Ethical Ebola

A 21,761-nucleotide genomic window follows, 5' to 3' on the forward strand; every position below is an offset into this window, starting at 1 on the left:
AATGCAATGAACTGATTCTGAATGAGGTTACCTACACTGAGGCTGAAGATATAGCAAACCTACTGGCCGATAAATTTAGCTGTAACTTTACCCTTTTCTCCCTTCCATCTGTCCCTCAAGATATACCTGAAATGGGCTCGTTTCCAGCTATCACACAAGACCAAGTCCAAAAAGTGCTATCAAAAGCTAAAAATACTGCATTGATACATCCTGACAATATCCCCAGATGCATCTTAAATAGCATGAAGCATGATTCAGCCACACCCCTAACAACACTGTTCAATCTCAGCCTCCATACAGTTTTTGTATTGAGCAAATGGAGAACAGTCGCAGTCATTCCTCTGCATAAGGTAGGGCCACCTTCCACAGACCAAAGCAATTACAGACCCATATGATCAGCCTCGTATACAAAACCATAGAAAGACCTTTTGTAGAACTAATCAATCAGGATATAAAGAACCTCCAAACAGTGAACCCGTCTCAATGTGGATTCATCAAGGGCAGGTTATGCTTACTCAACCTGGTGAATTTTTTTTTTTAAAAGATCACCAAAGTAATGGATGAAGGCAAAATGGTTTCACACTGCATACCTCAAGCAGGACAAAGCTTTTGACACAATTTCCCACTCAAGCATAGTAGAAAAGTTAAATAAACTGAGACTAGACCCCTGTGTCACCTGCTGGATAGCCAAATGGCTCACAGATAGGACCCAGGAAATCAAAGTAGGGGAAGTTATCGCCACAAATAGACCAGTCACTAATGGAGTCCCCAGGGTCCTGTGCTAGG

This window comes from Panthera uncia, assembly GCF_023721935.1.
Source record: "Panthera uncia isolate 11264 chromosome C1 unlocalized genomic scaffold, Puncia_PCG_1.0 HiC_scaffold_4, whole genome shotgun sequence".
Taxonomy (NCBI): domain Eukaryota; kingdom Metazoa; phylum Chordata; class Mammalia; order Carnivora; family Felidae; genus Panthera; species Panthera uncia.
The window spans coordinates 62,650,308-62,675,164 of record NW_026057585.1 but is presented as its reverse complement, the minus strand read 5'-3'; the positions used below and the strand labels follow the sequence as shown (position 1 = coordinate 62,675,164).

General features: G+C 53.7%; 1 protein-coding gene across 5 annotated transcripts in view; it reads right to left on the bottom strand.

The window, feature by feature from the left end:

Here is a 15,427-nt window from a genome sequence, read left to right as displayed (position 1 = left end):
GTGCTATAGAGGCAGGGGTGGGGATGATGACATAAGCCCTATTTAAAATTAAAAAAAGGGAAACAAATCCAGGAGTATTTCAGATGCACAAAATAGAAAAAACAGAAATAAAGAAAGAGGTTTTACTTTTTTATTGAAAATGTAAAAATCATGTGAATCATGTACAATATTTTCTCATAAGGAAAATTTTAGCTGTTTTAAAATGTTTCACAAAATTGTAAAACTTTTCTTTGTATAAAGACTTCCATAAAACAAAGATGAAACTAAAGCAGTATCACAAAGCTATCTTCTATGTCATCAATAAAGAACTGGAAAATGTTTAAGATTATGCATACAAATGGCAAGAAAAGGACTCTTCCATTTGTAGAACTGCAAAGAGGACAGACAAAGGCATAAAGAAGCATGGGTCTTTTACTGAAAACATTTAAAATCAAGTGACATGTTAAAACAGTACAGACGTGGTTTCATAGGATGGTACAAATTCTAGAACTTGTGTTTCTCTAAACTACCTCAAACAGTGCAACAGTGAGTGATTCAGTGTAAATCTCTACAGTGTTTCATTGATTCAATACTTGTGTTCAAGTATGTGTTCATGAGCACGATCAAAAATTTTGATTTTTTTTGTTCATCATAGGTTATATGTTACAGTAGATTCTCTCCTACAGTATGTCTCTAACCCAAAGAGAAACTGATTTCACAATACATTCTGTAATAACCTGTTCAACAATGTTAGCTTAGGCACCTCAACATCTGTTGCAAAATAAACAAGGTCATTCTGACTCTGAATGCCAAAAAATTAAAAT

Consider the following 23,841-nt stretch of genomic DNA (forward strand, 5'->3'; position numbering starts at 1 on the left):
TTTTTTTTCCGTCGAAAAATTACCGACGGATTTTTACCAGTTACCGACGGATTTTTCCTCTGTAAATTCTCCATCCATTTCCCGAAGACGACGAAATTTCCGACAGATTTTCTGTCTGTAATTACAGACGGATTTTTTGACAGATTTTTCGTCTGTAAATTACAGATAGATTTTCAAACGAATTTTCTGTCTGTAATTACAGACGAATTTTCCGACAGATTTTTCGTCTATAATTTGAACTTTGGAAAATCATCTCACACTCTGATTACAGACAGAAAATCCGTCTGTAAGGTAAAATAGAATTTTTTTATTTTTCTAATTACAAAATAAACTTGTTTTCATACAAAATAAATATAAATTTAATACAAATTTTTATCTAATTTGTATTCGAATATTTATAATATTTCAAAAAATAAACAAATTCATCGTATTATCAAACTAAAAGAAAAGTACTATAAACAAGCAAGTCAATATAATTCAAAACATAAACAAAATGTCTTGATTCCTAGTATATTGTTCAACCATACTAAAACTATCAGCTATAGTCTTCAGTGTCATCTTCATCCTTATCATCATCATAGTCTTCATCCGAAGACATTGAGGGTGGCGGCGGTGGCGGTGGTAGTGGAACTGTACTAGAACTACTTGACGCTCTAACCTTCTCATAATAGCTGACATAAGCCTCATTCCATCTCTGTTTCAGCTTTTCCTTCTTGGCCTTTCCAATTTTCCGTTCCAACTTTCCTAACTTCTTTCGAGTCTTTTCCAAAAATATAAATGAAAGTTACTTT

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  FULL TEXT ARTICLE Ethical considerations of experimental interventions in theEbola outbreak        ( http :// cdn . clinicalkey . com / rss / issue /01406736. xml )           Article in Press: Corrected Proof   Annette Rid MD and Ezekiel J Emanuel Ethical considerations of experimental interventions in the Ebola outbreak, Pages nunull, Copyright © 2014 Elsevier Ltd Background The outbreak of Ebola virus raging in west Africa is special in trespects. First, with more than 2100 infections and 1100 deathsit has already become the most severe and largest documenteEbola outbreak. It is also occurring in some of the world's leastdeveloped countries, and is therefore extremely complex toaddress. Second, experimental interventions that are still in thepreclinical trial phase—and hence untested in human beings— were first given to health-care workers from high-incomecountries, focusing extensive attention and controversy oninvestigational treatments and vaccines for Ebola. The rapidly evolving situation raises three fundamentalquestions: how much emphasis should the internationalcommunity place on experimental interventions in response tothe Ebola epidemic; what are the ethical considerations if experimental treatments or vaccines are deployed; and if any interventions prove safe and effective, how can they be mademore widely available? Prioritising the strengthening of health systems   1   2   3   45  The international community has both humanitarian duties of assistance and duties of global justice to address the Ebolaepidemic and its causes. Although the prospect of specificEbola treatments or vaccines is enticing, the current unproveninterventions should have a marginal role in the global responsFundamentally, this Ebola outbreak—and future ones—needfocus on strengthening of health systems and basicinfrastructure, rather than experimental treatments and vaccines.The major challenge of Ebola is containment—implementation isolation of suspected Ebola cases, infection control anduniversal precautions, contact tracing and monitoring,surveillance, and raised awareness in local communities andinternationally. Containment measures are not high-tech, bthey have a proven track record of controlling infectiousoutbreaks. Importantly, they require the basics of a functioniand trusted health system. For example, identification andisolation of suspected Ebola cases is impossible if basic healthcare is not offered to, and accessed by, all members of society.The most effective way to curb the Ebola epidemic is to adoptcontainment measures with a view to strengthen health systemand other infrastructure—eg, training and hiring of healthprofessionals, deployment of basic medical supplies such asgloves, community engagement, investment in clinics andhospitals, and ensuring prompt and safe burial.Improved health systems and infrastructure also have importacollateral health benefits. They not only help to prevent futuoutbreaks of Ebola and other diseases, but also improve the carfor many other diseases. Although Ebola's rapid spread and higrate of mortality capture our attention, the disease needs to beput into perspective. Cumulatively in the past four decades,Ebola has claimed less than 3000 lives. By contrast, thedeath toll in sub-Saharan Africa was 547   322 from diarrhoealdiseases and 222   767 from pneumococcal pneumonia in 2010alone; many of these deaths could have been preventedthrough access to basic health care, including cheap vaccines,and improved sanitation. Thus, strengthening of health systemand infrastructure will have positive externalities for healthpromotion after this epidemic subsides.  6   5   7   5   8   9   1   10   11  Furthermore, experimental Ebola treatments or vaccines areunlikely to have a decisive effect. The first issue is supply.Because the existing interventions are still in the earliest phaseof development, supply is extremely restricted. For example, th“handful of doses” of Zmapp (Mapp Biopharmaceutical, SanDiego, CA, USA)—a cocktail of antibodies aimed to treat Ebolahas already been exhausted. Further production is expected take months to produce a substantial amount. The second issue is that, irrespective of hope, we need to berealistic. The distance between preclinical promise and clinicaluse is vast and littered with failed compounds. Only 10% of nemolecular entities succeed from the point of preclinical candidaselection to commercial launch. Although promising in non-human primates, there is no reason to believe that theexperimental Ebola interventions will be more successful. Inother words, it is more likely than not that the interventions winot improve or save patients, and might even weaken them asthey battle a life-threatening disease. Ethical use of experimental interventions for Ebola  When thousands of people are confronted with a life-threatenidisease, and no specific therapies or preventive measures exist, can be ethically acceptable to assume greater risks and offerpatients unproven interventions. For example, patients withadvanced cancer who do not respond to established therapies aroutinely invited to participate in early-phase trials. Patients inthe early HIV/AIDS epidemic successfully campaigned for fast-track trials because they faced imminent death. Moreover,countries affected by Ebola want access to the investigationaldrugs. For instance, the Liberian Government requested Zmapfor some health workers. The Nigerian National EthicsCommittee clarified guidance for use of non-validatedtreatments, partly “for the rapid resolution of the currentemergency”. Additionally, a WHO panel—regrettably withourepresentation from the affected countries—stated in anannouncement that it is ethical to offer unproven interventions“in the particular circumstances of this outbreak, and providedcertain conditions are met”. 5   1213   14   15   16   1718  If experimental Ebola interventions are deployed in thisoutbreak, their use needs to comply with important ethicalprinciples. The first principle is that the interventions shouldonly be used in clinical trials, so that researchers can learn whether they work or not. At present, all investigational agentsare in the earliest phases of development, hence their risks andpotential benefits are largely unknown. Expansion of their use without additional testing would be irresponsible. Moreover, it would be wasteful to use the small amount of experimentalinterventions with no collection of systematic data about safety and efficacy.Consequently, these interventions should not be distributed forcompassionate use outside clinical trials—which might alsoundermine the feasibility of trials. If compassionate usenonetheless occurs, transparency is key and data about patientoutcomes should be collected and shared in full. Of concern, itappears that the existing stock of Zmapp has been used only focompassionate use, and details about patient outcomes are not(yet) readily available. To ensure that data from compassionateuse and clinical trials are rapidly integrated, a neutral body should oversee the use of experimental interventions during thiepidemic. When investigational drugs are used in this Ebola emergency,research ethics must be upheld to avoid exploitation of affectedindividuals and communities; the eight ethicalprinciples for research must be met ( panel (box1)  ). Althoughcompliance with all principles is necessary, three need specialattention. First, we agree with bioethicist Steven Joffe (personacommunication) that, to enhance social value and scientific validity, clinical trials should be randomised with participantsreceiving either experimental interventions with supportive caror supportive care and placebo. Randomisation and placebocontrols are the best means to control for confounding factorsand determine whether interventions work or whether patientshave recovered by chance. Panel Collaborative partnership ã Involve local communities and stakeholders inplanning, conducting, and overseeing of trials  19   20   21   22   23